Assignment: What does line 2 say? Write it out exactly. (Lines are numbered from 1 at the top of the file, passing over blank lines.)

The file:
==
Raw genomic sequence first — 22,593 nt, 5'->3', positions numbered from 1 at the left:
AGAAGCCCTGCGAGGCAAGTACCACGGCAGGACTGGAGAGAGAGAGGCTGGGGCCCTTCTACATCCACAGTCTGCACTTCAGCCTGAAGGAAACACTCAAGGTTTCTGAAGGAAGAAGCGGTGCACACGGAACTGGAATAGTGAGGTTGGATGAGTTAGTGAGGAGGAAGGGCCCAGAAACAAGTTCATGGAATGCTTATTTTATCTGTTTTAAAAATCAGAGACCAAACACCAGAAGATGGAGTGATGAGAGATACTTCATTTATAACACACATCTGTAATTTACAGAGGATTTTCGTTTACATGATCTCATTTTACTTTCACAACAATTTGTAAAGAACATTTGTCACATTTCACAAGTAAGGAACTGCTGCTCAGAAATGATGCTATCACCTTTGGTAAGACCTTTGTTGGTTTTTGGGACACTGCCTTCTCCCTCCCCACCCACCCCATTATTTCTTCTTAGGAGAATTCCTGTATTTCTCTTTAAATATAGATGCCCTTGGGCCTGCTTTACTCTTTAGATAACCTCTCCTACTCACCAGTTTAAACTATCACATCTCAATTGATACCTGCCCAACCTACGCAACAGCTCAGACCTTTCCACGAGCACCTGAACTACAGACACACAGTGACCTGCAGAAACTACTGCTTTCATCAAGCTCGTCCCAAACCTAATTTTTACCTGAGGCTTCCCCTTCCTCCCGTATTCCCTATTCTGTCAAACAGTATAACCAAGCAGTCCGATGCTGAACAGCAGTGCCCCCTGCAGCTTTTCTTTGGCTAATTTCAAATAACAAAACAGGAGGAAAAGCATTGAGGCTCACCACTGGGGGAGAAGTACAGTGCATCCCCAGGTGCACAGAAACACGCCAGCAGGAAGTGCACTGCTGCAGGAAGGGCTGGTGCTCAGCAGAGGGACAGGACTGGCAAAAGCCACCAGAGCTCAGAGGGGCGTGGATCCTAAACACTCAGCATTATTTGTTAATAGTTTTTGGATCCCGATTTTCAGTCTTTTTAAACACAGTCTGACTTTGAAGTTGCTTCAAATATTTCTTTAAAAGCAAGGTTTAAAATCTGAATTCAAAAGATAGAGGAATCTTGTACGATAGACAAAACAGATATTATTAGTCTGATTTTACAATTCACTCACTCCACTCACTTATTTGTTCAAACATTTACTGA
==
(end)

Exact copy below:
AGAAGCCCTGCGAGGCAAGTACCACGGCAGGACTGGAGAGAGAGAGGCTGGGGCCCTTCTACATCCACAGTCTGCACTTCAGCCTGAAGGAAACACTCAAGGTTTCTGAAGGAAGAAGCGGTGCACACGGAACTGGAATAGTGAGGTTGGATGAGTTAGTGAGGAGGAAGGGCCCAGAAACAAGTTCATGGAATGCTTATTTTATCTGTTTTAAAAATCAGAGACCAAACACCAGAAGATGGAGTGATGAGAGATACTTCATTTATAACACACATCTGTAATTTACAGAGGATTTTCGTTTACATGATCTCATTTTACTTTCACAACAATTTGTAAAGAACATTTGTCACATTTCACAAGTAAGGAACTGCTGCTCAGAAATGATGCTATCACCTTTGGTAAGACCTTTGTTGGTTTTTGGGACACTGCCTTCTCCCTCCCCACCCACCCCATTATTTCTTCTTAGGAGAATTCCTGTATTTCTCTTTAAATATAGATGCCCTTGGGCCTGCTTTACTCTTTAGATAACCTCTCCTACTCACCAGTTTAAACTATCACATCTCAATTGATACCTGCCCAACCTACGCAACAGCTCAGACCTTTCCACGAGCACCTGAACTACAGACACACAGTGACCTGCAGAAACTACTGCTTTCATCAAGCTCGTCCCAAACCTAATTTTTACCTGAGGCTTCCCCTTCCTCCCGTATTCCCTATTCTGTCAAACAGTATAACCAAGCAGTCCGATGCTGAACAGCAGTGCCCCCTGCAGCTTTTCTTTGGCTAATTTCAAATAACAAAACAGGAGGAAAAGCATTGAGGCTCACCACTGGGGGAGAAGTACAGTGCATCCCCAGGTGCACAGAAACACGCCAGCAGGAAGTGCACTGCTGCAGGAAGGGCTGGTGCTCAGCAGAGGGACAGGACTGGCAAAAGCCACCAGAGCTCAGAGGGGCGTGGATCCTAAACACTCAGCATTATTTGTTAATAGTTTTTGGATCCCGATTTTCAGTCTTTTTAAACACAGTCTGACTTTGAAGTTGCTTCAAATATTTCTTTAAAAGCAAGGTTTAAAATCTGAATTCAAAAGATAGAGGAATCTTGTACGATAGACAAAACAGATATTATTAGTCTGATTTTACAATTCACTCACTCCACTCACTTATTTGTTCAAACATTTACTGA